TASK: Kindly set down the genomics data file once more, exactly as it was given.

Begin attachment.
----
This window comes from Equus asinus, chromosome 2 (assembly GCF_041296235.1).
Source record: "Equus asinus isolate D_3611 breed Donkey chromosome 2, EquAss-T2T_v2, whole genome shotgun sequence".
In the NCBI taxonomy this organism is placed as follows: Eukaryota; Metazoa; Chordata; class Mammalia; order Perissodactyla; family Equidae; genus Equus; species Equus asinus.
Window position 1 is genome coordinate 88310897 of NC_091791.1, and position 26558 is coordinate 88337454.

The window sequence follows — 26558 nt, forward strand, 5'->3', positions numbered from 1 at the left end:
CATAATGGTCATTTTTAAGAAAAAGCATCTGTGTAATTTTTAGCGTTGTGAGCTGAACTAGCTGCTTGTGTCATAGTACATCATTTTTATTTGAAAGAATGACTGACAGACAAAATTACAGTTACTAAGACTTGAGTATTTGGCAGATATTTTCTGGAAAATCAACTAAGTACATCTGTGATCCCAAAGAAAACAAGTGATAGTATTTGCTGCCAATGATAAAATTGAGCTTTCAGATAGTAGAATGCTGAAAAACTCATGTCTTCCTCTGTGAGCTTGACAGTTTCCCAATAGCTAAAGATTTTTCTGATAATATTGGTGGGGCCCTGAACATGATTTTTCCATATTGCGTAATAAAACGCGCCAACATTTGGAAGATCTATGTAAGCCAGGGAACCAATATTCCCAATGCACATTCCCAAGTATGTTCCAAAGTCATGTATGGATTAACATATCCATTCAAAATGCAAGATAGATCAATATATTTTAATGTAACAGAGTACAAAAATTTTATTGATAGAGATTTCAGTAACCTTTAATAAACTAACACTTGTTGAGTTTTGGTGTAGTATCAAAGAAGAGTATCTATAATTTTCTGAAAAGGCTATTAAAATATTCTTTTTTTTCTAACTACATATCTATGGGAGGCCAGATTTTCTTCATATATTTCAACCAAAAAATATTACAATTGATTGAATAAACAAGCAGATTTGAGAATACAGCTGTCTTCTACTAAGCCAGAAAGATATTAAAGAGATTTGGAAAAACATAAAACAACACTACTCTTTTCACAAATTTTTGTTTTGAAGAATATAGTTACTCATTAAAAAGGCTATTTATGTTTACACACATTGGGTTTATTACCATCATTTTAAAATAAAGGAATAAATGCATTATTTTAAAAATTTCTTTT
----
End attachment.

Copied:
This window comes from Equus asinus, chromosome 2 (assembly GCF_041296235.1).
Source record: "Equus asinus isolate D_3611 breed Donkey chromosome 2, EquAss-T2T_v2, whole genome shotgun sequence".
In the NCBI taxonomy this organism is placed as follows: Eukaryota; Metazoa; Chordata; class Mammalia; order Perissodactyla; family Equidae; genus Equus; species Equus asinus.
Window position 1 is genome coordinate 88310897 of NC_091791.1, and position 26558 is coordinate 88337454.

The window sequence follows — 26558 nt, forward strand, 5'->3', positions numbered from 1 at the left end:
CATAATGGTCATTTTTAAGAAAAAGCATCTGTGTAATTTTTAGCGTTGTGAGCTGAACTAGCTGCTTGTGTCATAGTACATCATTTTTATTTGAAAGAATGACTGACAGACAAAATTACAGTTACTAAGACTTGAGTATTTGGCAGATATTTTCTGGAAAATCAACTAAGTACATCTGTGATCCCAAAGAAAACAAGTGATAGTATTTGCTGCCAATGATAAAATTGAGCTTTCAGATAGTAGAATGCTGAAAAACTCATGTCTTCCTCTGTGAGCTTGACAGTTTCCCAATAGCTAAAGATTTTTCTGATAATATTGGTGGGGCCCTGAACATGATTTTTCCATATTGCGTAATAAAACGCGCCAACATTTGGAAGATCTATGTAAGCCAGGGAACCAATATTCCCAATGCACATTCCCAAGTATGTTCCAAAGTCATGTATGGATTAACATATCCATTCAAAATGCAAGATAGATCAATATATTTTAATGTAACAGAGTACAAAAATTTTATTGATAGAGATTTCAGTAACCTTTAATAAACTAACACTTGTTGAGTTTTGGTGTAGTATCAAAGAAGAGTATCTATAATTTTCTGAAAAGGCTATTAAAATATTCTTTTTTTTCTAACTACATATCTATGGGAGGCCAGATTTTCTTCATATATTTCAACCAAAAAATATTACAATTGATTGAATAAACAAGCAGATTTGAGAATACAGCTGTCTTCTACTAAGCCAGAAAGATATTAAAGAGATTTGGAAAAACATAAAACAACACTACTCTTTTCACAAATTTTTGTTTTGAAGAATATAGTTACTCATTAAAAAGGCTATTTATGTTTACACACATTGGGTTTATTACCATCATTTTAAAATAAAGGAATAAATGCATTATTTTAAAAATTTCTTTT